To overcome Arab resistance the Jews need English imperialism. But its “support” is as harmful as is Arab resistance. English imperialism views with a favorable eye a weak Jewish immigration to constitute a counterweight to the Arab factor, but it is intensely hostile to the establishment of a big Jewish population in Palestine, to its industrial development, to the growth of its proletariat. It merely uses the Jews as a counterweight to the Arab threat but does everything to raise difficulties for Jewish immigration. Thus, to increasing difficulties flowing from Arab resistance, there is added the perfidious game of British imperialism.

Finally, we must draw still one more conclusion from the fundamental premises which have been established. Because of its necessarily artificial character, because of the slim perspectives for a rapid and normal development of Palestinian economy in our period, the task of Zionist colonization requires considerable capital. Zionism demands incessantly increasing sacrifices from the Jewish communities of the world. But so long as the situation of the Jews is more or less bearable in the Diaspora, no Jewish class feels the necessity of making these sacrifices.

To the extent that the Jewish masses feel the necessity of having a “country,” to the extent also that persecutions mount in intensity, so much the less are the Jewish masses able to contribute to Zionist construction.

“A strong Jewish people in the Diaspora is necessary for Palestinian reconstruction,” states Ruppin. But so long as the Jewish people is strong in the Diaspora, it feels no need for Palestinian reconstruction. When it strongly feels this necessity, the possibility for realizing it no longer exists. It would be difficult today to ask European Jews, who have a pressing need to emigrate, to give aid for the rebuilding of Palestine. The day when they will be able to do it, it is a safe assumption that their enthusiasm for this task will have considerably cooled.

A state dominated by imperialism

A relative success for Zionism, along the lines of creating a Jewish majority in Palestine and even of the formation of a “Jewish state,” that is to say, a state placed under the complete domination of English or American imperialism, cannot, naturally, be excluded. This would in some ways be a return to the state of things which existed in Palestine before the destruction of Jerusalem and, from this point of view, there will be “reparation of a two-thousand-year-old injustice.” But this tiny “independent” Jewish state in the midst of a world-wide Diaspora will be only an apparent return to the state of things before the year 70. It will not even be the beginning of the solution of the Jewish question.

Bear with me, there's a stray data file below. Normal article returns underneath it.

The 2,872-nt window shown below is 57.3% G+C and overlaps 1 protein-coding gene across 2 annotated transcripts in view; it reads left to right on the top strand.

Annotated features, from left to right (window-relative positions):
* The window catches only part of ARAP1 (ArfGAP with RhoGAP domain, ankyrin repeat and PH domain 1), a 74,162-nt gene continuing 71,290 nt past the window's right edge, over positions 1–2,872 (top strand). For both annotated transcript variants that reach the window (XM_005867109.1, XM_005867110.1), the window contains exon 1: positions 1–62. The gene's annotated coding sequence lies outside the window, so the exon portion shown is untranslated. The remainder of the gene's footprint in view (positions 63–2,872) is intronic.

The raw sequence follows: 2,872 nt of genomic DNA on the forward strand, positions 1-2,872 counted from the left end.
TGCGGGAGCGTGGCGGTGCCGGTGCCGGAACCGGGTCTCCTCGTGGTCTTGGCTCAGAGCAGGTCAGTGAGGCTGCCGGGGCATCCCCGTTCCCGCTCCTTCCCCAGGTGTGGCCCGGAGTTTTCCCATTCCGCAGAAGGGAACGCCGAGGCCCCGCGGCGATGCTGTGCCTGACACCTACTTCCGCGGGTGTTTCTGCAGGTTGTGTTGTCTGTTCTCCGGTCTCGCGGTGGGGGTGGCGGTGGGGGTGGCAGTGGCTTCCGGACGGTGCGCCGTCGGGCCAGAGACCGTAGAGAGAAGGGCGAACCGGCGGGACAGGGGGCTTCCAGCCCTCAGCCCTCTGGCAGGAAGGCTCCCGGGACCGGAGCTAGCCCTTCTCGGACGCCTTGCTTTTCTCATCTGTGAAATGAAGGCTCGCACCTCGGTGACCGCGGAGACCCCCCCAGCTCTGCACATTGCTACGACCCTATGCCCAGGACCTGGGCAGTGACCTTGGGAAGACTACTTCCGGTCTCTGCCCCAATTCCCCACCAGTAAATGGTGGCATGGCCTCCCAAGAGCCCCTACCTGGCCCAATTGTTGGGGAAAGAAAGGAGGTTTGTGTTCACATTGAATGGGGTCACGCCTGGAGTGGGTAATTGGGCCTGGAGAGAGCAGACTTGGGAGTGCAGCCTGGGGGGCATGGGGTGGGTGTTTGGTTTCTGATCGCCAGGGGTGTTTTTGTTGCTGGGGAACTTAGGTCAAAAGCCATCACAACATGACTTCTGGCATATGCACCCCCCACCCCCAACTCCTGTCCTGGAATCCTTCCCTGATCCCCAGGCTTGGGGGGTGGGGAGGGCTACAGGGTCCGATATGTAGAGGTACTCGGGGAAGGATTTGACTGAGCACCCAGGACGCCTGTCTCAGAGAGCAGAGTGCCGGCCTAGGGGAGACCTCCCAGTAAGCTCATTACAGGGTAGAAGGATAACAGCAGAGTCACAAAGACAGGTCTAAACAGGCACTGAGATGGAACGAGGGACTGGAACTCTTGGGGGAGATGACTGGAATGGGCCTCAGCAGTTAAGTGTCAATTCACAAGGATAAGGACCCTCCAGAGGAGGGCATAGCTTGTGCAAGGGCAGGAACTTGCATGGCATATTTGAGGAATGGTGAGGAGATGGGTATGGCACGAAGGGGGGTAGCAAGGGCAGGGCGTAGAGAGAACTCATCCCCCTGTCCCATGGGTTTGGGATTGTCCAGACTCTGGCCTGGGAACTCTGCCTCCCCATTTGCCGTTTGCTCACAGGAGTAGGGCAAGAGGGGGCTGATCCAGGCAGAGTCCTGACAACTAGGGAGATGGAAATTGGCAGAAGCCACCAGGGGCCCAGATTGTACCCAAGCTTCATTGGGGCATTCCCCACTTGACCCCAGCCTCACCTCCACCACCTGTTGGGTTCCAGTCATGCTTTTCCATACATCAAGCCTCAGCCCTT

The Jewish Diaspora of the Roman era was in effect based on solid economic ground; the Jews played an important economic role in the world. The existence or absence of a Palestinian mother country had for the Jews of this period only a secondary importance. Today it is not a question of giving the Jews a political or spiritual center (as Achaad Haam would have it). It is a question of saving Judaism from the annihilation which threatens it in the Disapora.

But in what way will the existence of a small Jewish state in Palestine change anything in the situation of the Polish or German Jews? Admitting even that all the Jews in the world were today Palestinian citizens, would the policy of Hitler have been any different?

One must be stricken with an incurable juridical cretinism to believe that the creation of a small Jewish state in Palestine can change anything at all in the situation of the Jews throughout the world, especially in the present period. The situation after the eventual creation of a Jewish state in Palestine will resemble the state of things that existed in the Roman era only in the fact that in both cases the existence of a small Jewish state in Palestine could in no way influence the situation of the Jews in the Diaspora. In the Roman era, the economic and social position of Judaism in the Diaspora was very strong, so that the disappearance of this Jewish state did not in any way compromise it.

Today the situation of the Jews in the world is very bad; so the re-establishment of a Jewish state in Palestine cannot in any way restore it. In both cases the situation of the Jews does not at all depend on the existence of a state in Palestine but is a function of the general economic, social and political situation. Even supposing that the Zionist dream is realized and the “secular injustice” is undone—and we are still very far from that—the situation of Judaism throughout the world will in no way be modified by that. The temple will perhaps be rebuilt but the faithful will continue to suffer.